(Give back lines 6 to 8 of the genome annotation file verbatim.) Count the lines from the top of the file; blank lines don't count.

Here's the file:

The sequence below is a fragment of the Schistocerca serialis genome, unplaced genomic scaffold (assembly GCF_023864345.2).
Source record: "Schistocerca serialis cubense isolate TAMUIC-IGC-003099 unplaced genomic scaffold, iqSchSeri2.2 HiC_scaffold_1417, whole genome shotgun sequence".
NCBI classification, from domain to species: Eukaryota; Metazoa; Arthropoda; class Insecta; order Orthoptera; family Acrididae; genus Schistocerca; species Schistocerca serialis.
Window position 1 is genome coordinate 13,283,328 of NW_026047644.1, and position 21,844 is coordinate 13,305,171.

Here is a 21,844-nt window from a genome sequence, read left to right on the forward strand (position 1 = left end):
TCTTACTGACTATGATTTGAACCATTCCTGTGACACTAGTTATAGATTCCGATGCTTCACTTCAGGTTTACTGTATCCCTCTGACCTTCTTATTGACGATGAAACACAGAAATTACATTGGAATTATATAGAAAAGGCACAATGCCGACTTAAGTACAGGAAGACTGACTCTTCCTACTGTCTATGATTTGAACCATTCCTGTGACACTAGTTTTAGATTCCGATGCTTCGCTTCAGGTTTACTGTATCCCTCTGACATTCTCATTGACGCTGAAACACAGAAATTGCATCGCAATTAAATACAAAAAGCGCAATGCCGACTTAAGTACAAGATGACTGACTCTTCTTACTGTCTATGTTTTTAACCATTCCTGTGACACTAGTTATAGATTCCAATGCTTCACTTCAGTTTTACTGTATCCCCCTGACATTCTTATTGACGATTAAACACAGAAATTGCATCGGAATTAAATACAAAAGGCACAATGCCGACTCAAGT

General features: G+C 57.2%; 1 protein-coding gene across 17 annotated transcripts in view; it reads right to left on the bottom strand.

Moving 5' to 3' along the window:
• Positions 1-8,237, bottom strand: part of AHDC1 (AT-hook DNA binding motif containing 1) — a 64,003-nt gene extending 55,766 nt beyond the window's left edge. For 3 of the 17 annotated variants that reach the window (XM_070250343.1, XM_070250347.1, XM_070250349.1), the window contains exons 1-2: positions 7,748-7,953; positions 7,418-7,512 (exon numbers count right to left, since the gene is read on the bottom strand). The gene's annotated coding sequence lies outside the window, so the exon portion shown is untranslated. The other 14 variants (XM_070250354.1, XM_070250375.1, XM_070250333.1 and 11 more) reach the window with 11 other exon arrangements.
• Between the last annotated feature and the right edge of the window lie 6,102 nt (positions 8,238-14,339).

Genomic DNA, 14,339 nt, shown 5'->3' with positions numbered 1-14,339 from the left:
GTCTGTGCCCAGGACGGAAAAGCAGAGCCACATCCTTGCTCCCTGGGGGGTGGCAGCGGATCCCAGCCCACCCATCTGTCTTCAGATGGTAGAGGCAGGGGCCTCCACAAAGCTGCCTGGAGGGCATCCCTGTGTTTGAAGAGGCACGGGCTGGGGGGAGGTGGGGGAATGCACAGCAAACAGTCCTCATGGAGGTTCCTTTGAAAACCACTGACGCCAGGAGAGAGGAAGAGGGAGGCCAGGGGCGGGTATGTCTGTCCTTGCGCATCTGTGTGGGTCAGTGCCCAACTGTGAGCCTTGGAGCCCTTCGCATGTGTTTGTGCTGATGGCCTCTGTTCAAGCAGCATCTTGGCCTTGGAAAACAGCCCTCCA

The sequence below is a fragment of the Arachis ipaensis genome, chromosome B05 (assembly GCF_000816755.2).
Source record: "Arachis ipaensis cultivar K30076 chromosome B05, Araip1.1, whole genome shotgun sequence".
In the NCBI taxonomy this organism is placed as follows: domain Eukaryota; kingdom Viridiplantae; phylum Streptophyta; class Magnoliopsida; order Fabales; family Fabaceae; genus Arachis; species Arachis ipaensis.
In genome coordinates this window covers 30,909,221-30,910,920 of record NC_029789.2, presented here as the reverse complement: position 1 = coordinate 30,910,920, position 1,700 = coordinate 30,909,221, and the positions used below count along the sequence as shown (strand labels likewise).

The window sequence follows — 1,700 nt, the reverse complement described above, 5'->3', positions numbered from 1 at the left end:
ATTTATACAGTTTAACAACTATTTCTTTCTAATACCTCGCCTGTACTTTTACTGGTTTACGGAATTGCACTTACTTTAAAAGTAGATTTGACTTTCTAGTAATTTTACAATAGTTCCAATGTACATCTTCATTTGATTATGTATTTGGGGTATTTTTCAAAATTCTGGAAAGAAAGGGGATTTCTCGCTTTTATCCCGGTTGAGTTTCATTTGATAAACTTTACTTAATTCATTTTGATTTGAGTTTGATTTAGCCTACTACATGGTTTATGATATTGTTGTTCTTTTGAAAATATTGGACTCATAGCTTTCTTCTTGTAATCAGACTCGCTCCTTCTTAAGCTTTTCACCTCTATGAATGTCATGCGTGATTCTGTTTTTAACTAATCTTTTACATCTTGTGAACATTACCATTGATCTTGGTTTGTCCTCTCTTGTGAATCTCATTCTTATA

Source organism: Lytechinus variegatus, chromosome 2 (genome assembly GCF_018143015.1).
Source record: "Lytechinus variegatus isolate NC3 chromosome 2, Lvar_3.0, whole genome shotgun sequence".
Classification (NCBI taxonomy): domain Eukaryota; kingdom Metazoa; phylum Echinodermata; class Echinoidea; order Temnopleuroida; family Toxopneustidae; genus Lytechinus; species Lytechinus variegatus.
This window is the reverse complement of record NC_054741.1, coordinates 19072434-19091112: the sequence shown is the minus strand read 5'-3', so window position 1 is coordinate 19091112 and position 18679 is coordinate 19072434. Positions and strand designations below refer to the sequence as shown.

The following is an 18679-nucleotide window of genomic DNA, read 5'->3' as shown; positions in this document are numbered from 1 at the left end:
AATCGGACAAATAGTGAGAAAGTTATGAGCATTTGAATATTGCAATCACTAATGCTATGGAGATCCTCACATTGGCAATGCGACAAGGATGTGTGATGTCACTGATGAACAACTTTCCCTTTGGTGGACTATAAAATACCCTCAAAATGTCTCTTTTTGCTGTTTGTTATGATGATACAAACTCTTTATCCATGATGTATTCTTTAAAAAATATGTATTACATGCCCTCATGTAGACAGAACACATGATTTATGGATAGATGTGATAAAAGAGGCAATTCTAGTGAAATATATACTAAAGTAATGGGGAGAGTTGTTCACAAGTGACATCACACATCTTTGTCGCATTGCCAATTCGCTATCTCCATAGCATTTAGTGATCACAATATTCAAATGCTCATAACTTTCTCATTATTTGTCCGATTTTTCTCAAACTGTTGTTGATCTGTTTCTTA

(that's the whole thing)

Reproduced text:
TCTTACTGACTATGATTTGAACCATTCCTGTGACACTAGTTATAGATTCCGATGCTTCACTTCAGGTTTACTGTATCCCTCTGACCTTCTTATTGACGATGAAACACAGAAATTACATTGGAATTATATAGAAAAGGCACAATGCCGACTTAAGTACAGGAAGACTGACTCTTCCTACTGTCTATGATTTGAACCATTCCTGTGACACTAGTTTTAGATTCCGATGCTTCGCTTCAGGTTTACTGTATCCCTCTGACATTCTCATTGACGCTGAAACACAGAAATTGCATCGCAATTAAATACAAAAAGCGCAATGCCGACTTAAGTACAAGATGACTGACTCTTCTTACTGTCTATGTTTTTAACCATTCCTGTGACACTAGTTATAGATTCCAATGCTTCACTTCAGTTTTACTGTATCCCCCTGACATTCTTATTGACGATTAAACACAGAAATTGCATCGGAATTAAATACAAAAGGCACAATGCCGACTCAAGT

General features: G+C 57.2%; 1 protein-coding gene across 17 annotated transcripts in view; it reads right to left on the bottom strand.

Moving 5' to 3' along the window: